• J. Savelka, M. Grabmair, K.D. Ashley, Mining Information from Statutory Texts in Multi-jurisdictional Settings. In Rinke Hoekstra. Legal Knowledge and Information Systems (JURIX 2014). Amsterdam: IOS Press, 2014, pp. 133-142.
  • P. M. Sweeney, E. F. Bjerke, M. A. Potter, H. Güçlü, C. R. Keane, K. D. Ashley , M. Grabmair, R. Hwa, Network Analysis of Manually-Encoded State Laws and Prospects for Automation. In Winkels, R.; Lettieri, N.; Faro, S. (Eds.) (2014). Network Analysis in Law. Collana: Diritto Scienza Tecnologia/Law Science Technology – Temi, 3, Napoli: Edizioni Scientifiche Italiane, 2014
  • M. Grabmair, K.D. Ashley, Using event progression to enhance purposive argumentation in the value judgment formalism, Proceedings of the Fourteenth International Conference on Artificial Intelligence and Law (ICAIL 2013), 73-82, ACM, 2013, PDF preprint ACM DL Author-ize serviceFinal Version at ACM
  • M. Grabmair & K.D. Ashley, A Survey of Uncertainties and their Consequences in Probabilistic Legal Argumentation, in: Bayesian Argumentation - The Practical Side of Probability (Frank Zenker ed.), S. 61-85, Springer 2012.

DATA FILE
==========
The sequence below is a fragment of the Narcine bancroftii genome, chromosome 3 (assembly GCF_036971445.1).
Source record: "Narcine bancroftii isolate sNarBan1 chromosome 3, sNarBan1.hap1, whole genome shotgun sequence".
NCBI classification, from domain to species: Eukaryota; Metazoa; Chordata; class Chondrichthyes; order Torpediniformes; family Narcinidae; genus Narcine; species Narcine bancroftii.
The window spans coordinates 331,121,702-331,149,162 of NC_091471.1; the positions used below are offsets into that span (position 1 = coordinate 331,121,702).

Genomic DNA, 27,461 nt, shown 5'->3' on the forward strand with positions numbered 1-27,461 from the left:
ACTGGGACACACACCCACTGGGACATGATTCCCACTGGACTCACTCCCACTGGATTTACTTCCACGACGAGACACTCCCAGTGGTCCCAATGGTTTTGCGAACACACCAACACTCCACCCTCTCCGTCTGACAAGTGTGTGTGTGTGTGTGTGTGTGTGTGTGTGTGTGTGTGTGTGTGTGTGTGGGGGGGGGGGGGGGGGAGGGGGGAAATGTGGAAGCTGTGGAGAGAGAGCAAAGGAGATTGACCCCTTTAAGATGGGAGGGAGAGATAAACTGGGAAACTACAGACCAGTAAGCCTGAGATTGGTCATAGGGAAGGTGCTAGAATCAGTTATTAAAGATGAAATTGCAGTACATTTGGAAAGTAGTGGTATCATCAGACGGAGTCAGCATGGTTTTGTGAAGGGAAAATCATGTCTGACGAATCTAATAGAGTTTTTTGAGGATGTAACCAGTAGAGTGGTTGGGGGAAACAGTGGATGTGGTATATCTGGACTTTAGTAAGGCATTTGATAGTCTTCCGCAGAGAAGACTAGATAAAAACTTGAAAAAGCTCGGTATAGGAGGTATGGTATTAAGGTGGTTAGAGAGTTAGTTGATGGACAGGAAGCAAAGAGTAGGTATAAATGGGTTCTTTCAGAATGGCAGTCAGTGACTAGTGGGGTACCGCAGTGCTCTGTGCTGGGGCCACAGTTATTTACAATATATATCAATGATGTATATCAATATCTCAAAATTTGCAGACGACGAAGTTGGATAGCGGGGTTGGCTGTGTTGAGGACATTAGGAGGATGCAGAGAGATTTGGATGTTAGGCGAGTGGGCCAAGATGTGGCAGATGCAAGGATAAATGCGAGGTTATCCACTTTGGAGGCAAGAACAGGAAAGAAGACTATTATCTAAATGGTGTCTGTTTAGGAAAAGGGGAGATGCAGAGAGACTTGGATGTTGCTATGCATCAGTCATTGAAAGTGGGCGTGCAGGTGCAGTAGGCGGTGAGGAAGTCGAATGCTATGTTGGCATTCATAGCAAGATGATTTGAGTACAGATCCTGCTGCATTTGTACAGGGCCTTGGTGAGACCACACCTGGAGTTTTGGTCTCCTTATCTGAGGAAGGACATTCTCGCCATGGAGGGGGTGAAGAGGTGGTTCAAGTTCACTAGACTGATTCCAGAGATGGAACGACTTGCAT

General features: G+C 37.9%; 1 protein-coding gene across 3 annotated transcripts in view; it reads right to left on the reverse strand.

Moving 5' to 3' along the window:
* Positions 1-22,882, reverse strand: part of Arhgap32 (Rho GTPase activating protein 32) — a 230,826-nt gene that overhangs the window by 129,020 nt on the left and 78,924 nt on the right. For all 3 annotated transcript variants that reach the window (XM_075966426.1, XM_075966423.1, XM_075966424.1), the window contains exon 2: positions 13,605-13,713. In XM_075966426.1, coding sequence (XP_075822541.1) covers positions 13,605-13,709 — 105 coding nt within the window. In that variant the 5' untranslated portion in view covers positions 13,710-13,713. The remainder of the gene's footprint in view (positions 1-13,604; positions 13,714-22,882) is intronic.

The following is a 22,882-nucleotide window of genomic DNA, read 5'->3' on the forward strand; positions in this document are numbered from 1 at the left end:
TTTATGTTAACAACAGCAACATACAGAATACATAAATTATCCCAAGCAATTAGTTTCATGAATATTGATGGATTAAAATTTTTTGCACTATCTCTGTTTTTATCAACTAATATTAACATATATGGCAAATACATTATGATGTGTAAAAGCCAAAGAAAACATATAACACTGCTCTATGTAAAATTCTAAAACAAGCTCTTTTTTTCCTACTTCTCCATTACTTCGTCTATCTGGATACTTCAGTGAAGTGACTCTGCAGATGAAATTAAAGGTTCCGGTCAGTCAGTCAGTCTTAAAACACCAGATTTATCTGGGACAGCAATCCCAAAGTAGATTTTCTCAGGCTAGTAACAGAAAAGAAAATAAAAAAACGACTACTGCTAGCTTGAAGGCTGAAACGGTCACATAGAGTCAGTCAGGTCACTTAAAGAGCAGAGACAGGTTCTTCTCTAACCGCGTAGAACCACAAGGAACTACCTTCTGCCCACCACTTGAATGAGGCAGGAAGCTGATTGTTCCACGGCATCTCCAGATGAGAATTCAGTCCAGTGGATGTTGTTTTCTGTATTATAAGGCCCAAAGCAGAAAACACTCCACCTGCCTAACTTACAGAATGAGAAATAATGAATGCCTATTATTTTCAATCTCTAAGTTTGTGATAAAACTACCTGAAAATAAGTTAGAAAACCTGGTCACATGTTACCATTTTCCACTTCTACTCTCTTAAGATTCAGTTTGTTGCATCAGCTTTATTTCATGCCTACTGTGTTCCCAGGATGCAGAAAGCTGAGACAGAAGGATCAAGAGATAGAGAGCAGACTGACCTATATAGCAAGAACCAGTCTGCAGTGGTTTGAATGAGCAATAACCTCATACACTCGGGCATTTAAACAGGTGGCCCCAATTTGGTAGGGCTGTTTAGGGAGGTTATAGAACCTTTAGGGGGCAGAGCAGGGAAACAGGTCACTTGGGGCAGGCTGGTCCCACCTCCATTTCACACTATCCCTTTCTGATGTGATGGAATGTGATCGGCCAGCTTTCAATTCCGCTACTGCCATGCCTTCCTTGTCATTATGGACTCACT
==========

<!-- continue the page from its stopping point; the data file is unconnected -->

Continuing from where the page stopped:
• M. Grabmair, K.D. Ashley, R. Hwa and P.M. Sweeney, Toward Extracting Information from Public Health Statutes using Text Classification and Machine Learning, JURIX 2011: The 24th Annual Conference, pp. 73-82 (Katie M. Atkinson ed.) IOS Press 2011.
  • M. Grabmair, K.D. Ashley, Facilitating case comparison using value judgments and intermediate legal concepts, Proceedings of the 13th International Conference on Artificial Intelligence and Law (ICAIL 2011), 161-170, ACM, 2011 [Donald H. Berman Best Student Paper Award] PDF preprint ACM DL Author-ize serviceFinal Version at ACM
  • M. Grabmair & K.D. Ashley, Argumentation with Value Judgments - An Example of Hypothetical Reasoning, Jurix 2010: The 23rd Annual Conference, 67-76 (R.G.F. Winkels ed., IOS Press 2010).
  • M. Grabmair, T.F. Gordon, and D. Walton, Probabilistic Semantics for the Carneades Argument Model Using Bayesian Networks, Proceedings of the Third International Conference on Computational Models of Argument (COMMA), 255-266, IOS Press 2010.
  • M. Grabmair & K.D. Ashley, Using Critical Questions to Disambiguate and Formalize Statutory Provisions, ICAIL 2009 Proceedings, 240-241, ACM SIGART, 2009.
  • M. Grabmair & K.D. Ashley, Towards Modeling Systematic Interpretation of Codified Law, JURIX 2005: The Eighteenth Annual Conference, 107-108 (M.-F. Moens, P. Spyns ed., IOS Press 2005).